The International Energy Agency 2DS (2°C Scenario, Figure 2) envisages a substantial increase in the contribution from nuclear energy, rising to 7000 TWh by 2050 – enough to supply about 17% of global electricity in a world where consumption has doubled. Because the availability and scalability of some technologies in 2DS remain unproven, the World Nuclear Association’s Harmony vision sets higher targets for nuclear power: 25% of electricity in 2050, which is estimated to require construction of 1000 GWe of new nuclear capacity when retirements are taken into account. One possible pathway to this target would be to build 10 GWe a year between 2015 and 2020, step this up to 25 GWe per year to 2025 and then 33 GWe per year to 2050. Industry performed at this level in 2015, adding 9.875 GWe of new capacity and prompting the IEA to state: “Progress and construction times in 2015 show the long-term 2DS targets to be more achievable than previously thought.”
The Chinese nuclear program continued to deliver predictable series construction of large reactors. In 2015 new units were connected to the grid at Fangjiashan, Fuqing, Hongyanhe, Ningde, Changjiang, Fangchenggang and two at Yangjiang. Construction started on two new units at Fuqing and another two at Hongyanhe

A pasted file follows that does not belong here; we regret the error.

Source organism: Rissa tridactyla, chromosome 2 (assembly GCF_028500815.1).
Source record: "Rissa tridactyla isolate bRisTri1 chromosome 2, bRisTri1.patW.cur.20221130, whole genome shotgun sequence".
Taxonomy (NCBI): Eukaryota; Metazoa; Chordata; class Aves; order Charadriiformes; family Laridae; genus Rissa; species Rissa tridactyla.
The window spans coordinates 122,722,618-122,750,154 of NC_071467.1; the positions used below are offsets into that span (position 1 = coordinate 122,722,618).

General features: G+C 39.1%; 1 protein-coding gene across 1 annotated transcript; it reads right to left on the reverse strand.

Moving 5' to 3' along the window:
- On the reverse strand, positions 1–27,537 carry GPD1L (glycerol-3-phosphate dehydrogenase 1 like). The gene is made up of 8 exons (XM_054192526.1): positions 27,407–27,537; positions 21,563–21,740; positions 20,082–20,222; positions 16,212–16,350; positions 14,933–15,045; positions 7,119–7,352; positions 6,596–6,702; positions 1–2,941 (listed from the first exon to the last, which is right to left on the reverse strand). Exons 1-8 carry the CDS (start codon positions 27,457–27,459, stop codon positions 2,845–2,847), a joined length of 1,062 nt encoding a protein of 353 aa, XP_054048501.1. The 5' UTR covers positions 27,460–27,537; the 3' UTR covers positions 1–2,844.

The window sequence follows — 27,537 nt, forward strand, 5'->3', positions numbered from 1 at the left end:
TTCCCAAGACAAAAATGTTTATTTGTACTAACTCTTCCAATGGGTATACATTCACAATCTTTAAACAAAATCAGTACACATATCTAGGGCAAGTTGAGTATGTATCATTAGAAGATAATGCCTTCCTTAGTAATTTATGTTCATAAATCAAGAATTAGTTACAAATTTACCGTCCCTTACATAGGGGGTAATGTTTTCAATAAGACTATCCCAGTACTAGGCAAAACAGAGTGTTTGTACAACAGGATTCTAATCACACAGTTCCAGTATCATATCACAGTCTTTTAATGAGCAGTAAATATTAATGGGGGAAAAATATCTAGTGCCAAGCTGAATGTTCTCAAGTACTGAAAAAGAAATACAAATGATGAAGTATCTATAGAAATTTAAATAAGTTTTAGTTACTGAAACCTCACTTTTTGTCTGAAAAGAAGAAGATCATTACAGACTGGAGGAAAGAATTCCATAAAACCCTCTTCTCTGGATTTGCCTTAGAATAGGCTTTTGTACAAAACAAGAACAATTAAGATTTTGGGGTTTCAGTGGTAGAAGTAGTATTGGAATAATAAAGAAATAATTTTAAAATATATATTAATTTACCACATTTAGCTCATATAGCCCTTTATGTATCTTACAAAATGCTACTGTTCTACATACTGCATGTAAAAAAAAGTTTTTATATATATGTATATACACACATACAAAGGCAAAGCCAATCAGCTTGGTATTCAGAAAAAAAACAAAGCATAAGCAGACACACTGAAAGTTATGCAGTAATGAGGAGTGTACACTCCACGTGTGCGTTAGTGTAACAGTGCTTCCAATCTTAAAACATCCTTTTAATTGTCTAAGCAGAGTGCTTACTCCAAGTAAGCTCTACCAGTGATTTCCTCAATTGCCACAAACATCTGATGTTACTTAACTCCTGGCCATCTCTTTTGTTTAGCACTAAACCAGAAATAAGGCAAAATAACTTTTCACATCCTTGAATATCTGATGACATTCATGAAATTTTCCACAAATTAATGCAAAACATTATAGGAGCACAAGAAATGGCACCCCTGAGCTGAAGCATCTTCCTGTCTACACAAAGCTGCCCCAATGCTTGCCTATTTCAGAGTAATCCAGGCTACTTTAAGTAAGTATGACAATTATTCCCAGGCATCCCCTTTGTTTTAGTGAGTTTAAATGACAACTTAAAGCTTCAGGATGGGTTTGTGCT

According to the Chinese government’s Energy Development Strategy Action Plan, 2014-2020 it will cut reliance on coal fired generation and promote the use of low-carbon energy, confirming the 2012 target of 58 GWe of nuclear online by 2020, with 30 GWe more under construction.
The plan called for the “timely launch” of new nuclear power projects on China’s eastern coast and for feasibility studies for the construction of inland plants. It said that efforts should be focused on promoting the use of large pressurized water reactors (including the AP1000 and CAP1400 designs), high temperature gas-cooled reactors (HTRs) and fast reactors.
India’s overall goal is to have 14.5 GWe of nuclear generating capacity online by 2024, compared to 6219 MWe in early 2016.
Construction times in East Asia (China, Japan and South Korea) have been consistently around 55 months whereas in South Asia (India and Pakistan) these have varied from 153 months to 63 months
Brian Wang is a Futurist Thought Leader and a popular Science blogger with 1 million readers per month. His blog Nextbigfuture.com is ranked #1 Science News Blog. It covers many disruptive technology and trends including Space, Robotics, Artificial Intelligence, Medicine, Anti-aging Biotechnology, and Nanotechnology.
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